We are now well in to the first year of operating under the new WEEE regulations and, despite what was quite a significant structural reform, the recent second quarter 2014 performance figures from the Department for Business, Innovation & Skills appear encouraging at face value.
But the feeling in the market is somewhat different. While more than 1,000 smaller producers are now no longer responsible for funding recycling in the UK, many of the remaining 3,500 producers are unclear as to the final costs of compliance for this year and beyond.
There are a number of reasons for this uncertainty which largely surround the rate and role of the compliance fee. But adding to this is a feeling that we have lost the sense of proportionality, and to a degree transparency, that existed under the old system, where each producer paid its portion of the cost of recycling its categories of WEEE.
Before the consultation, most producers and their compliance schemes agreed that things needed to change, particularly with regards to the zero balancing model, and compliance scheme WeeeCare was no different. The need for change, however, was tempered by a realisation that not all elements of the new regulations were broken and that we should not throw the baby out with the bathwater.
Change was what we got. The problem is that we have ended up with less certainty both in regards to the cost of compliance and also the level of recycling that will now be achieved. This raises a bigger question of how do we make an investment case for increased infrastructure to improve UK recycling rates if there is no certainty that there will be demand for the evidence or payment for the work?
The lack of clarity around the compliance fee is one area that continues to undermine confidence. While agreements have undoubtedly been made between schemes, there appears to be nervousness in the industry that many schemes are looking to utilise the fee as an alternative method for compliance.
It is possible that schemes will hold off making arrangements, to see how the market settles down and potentially how the compliance fee will be calculated. This will be damaging for the industry because producers will reduce the funding available for physical recycling.
The introduction of a compliance fee raises some interesting questions in itself. When can a scheme elect to pay the fee as opposed to seeking agreements with other schemes, and what happens should schemes elect to wait for the fee – will the funding of collections cease? One could argue that the very existence of the ‘safety valve’ could and will have a real and significant effect on collection levels.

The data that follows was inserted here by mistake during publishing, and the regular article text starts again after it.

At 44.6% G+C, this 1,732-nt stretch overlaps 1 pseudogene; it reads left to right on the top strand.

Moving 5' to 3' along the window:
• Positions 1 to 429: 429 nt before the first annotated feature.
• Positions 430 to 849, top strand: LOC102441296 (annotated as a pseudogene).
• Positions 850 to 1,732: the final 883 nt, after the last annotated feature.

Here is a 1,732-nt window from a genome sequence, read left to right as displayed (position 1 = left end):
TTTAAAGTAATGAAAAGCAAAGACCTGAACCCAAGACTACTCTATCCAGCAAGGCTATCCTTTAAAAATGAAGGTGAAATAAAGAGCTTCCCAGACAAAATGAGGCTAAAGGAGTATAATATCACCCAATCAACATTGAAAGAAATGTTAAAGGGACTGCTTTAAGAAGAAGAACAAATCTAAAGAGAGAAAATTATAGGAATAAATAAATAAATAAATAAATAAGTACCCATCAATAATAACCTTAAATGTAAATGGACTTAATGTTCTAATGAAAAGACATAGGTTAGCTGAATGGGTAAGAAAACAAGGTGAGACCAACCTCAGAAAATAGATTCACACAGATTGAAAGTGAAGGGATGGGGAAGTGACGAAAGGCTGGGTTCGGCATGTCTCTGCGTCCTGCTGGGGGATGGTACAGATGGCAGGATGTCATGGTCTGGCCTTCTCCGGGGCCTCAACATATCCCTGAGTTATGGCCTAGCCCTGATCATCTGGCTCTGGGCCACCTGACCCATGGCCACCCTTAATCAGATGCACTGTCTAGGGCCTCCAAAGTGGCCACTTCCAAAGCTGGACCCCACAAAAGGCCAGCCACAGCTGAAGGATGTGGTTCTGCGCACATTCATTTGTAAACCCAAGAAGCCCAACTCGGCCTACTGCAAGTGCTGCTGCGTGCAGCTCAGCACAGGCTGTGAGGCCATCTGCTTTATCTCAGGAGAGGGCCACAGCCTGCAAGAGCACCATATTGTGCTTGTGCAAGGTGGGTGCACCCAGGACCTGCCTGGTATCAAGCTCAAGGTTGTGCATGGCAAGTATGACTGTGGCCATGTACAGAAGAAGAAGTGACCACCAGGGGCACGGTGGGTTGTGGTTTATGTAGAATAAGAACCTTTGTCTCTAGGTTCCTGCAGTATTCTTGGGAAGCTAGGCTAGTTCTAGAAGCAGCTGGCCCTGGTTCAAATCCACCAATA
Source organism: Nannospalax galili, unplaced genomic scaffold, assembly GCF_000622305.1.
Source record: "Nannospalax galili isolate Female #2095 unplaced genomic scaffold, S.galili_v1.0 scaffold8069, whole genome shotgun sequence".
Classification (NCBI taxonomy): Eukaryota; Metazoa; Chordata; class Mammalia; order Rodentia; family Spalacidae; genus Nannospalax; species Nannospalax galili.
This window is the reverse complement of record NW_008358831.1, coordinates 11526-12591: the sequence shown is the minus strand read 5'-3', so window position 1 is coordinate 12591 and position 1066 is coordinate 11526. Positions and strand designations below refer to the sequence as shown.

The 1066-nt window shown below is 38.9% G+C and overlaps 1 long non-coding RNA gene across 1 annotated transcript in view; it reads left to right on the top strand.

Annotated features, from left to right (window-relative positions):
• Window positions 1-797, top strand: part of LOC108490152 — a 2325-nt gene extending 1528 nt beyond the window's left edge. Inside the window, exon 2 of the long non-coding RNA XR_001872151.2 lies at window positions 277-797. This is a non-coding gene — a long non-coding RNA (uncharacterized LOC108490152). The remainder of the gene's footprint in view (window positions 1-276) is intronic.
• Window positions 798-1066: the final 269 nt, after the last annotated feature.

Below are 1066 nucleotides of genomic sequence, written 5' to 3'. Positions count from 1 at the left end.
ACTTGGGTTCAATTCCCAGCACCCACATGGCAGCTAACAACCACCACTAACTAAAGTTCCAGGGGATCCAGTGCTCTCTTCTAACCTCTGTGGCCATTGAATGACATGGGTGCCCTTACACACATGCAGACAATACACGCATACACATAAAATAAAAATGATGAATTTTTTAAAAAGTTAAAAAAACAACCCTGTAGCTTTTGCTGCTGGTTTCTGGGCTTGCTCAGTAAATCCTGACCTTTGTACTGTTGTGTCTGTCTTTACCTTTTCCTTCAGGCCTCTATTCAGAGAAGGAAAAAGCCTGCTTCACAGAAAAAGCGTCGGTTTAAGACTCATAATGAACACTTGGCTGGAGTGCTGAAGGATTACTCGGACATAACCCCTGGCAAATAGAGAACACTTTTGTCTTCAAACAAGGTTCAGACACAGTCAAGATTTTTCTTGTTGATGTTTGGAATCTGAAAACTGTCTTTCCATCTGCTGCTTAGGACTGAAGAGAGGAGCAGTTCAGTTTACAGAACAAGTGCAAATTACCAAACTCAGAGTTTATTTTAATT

We have also seen a subtle yet significant change in the rationale for the setting of the compliance fee. It has been stated that the existence of a fee is intended to discourage schemes collecting WEEE significantly above their targets and then seeking to sell that surplus at excessive prices. But originally it was designed as a ‘top-up’ for schemes unable to achieve their targets; it was not to be used as a sanction.
A key message during the consultation process was that the fee would help to fund and develop collection networks. This would suggest that the fee is there to develop additional tonnage should there be an issue with collection methodologies, and assist schemes to achieve their targets in subsequent years, not as an ‘opt out’ to avoid making agreements between schemes.
WeeeCare is the largest producer compliance scheme by membership, and generates sufficient evidence to meet the needs of all its members. While this enables us to provide them with a guaranteed cost for 2014, next year and beyond, it does not remove the need to see a level of stability in the market in order to invest.
We currently provide low-cost evidence to other producer schemes and it is important for the whole sector that we know, within reason, the likely demand as well as the likely market rate. Setting prices after the trade, and in this year after the deadline for trading, simply fuels the uncertainty we were trying to eliminate through the consultation.
We have yet to see how wide and deep these unintended consequences of change will bite the market but, regardless, the next few months will be interesting, challenging and potentially critical for some.
Peter Hunt is managing director of WasteCare Group, which owns WEEE compliance scheme WeeeCare